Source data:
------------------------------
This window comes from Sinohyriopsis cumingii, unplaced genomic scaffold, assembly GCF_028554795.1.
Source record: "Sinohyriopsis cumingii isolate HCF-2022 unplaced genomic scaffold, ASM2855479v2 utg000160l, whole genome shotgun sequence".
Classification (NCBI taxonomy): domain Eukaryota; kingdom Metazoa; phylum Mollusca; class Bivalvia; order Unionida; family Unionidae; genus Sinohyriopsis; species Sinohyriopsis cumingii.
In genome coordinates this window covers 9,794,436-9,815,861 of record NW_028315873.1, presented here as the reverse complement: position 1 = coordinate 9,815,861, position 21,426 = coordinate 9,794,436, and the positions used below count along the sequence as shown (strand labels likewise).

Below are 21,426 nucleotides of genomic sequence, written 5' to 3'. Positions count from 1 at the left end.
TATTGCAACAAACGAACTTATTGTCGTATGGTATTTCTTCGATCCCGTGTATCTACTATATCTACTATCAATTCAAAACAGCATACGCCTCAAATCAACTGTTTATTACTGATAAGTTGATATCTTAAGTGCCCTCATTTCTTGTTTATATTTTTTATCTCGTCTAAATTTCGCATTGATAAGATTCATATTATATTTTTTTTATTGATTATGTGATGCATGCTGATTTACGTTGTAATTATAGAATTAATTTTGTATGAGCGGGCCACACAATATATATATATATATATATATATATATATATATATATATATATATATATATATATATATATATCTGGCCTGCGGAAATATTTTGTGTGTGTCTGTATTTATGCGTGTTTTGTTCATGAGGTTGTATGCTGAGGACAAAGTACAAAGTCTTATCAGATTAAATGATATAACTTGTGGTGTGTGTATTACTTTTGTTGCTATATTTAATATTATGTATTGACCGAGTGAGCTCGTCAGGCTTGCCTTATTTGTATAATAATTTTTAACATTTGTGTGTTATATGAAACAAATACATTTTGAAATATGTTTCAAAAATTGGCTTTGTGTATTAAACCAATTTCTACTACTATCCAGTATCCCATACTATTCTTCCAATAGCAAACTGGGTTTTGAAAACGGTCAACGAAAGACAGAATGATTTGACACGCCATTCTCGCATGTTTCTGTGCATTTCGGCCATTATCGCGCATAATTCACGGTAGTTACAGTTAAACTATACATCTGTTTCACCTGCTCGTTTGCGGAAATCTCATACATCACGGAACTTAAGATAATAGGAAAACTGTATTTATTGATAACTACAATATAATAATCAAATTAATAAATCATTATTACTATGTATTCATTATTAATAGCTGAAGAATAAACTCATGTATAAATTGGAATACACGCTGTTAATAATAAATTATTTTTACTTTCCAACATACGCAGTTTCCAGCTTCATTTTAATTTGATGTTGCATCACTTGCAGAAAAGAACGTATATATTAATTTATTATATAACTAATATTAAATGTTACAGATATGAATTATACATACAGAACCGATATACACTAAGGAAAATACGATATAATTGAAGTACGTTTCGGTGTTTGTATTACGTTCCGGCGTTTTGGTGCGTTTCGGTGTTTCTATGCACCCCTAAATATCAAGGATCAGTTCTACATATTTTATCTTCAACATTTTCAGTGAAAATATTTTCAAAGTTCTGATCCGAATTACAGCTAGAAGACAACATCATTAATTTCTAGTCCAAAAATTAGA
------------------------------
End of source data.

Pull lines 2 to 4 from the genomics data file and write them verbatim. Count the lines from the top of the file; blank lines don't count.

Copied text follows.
Source record: "Sinohyriopsis cumingii isolate HCF-2022 unplaced genomic scaffold, ASM2855479v2 utg000160l, whole genome shotgun sequence".
Classification (NCBI taxonomy): domain Eukaryota; kingdom Metazoa; phylum Mollusca; class Bivalvia; order Unionida; family Unionidae; genus Sinohyriopsis; species Sinohyriopsis cumingii.
In genome coordinates this window covers 9,794,436-9,815,861 of record NW_028315873.1, presented here as the reverse complement: position 1 = coordinate 9,815,861, position 21,426 = coordinate 9,794,436, and the positions used below count along the sequence as shown (strand labels likewise).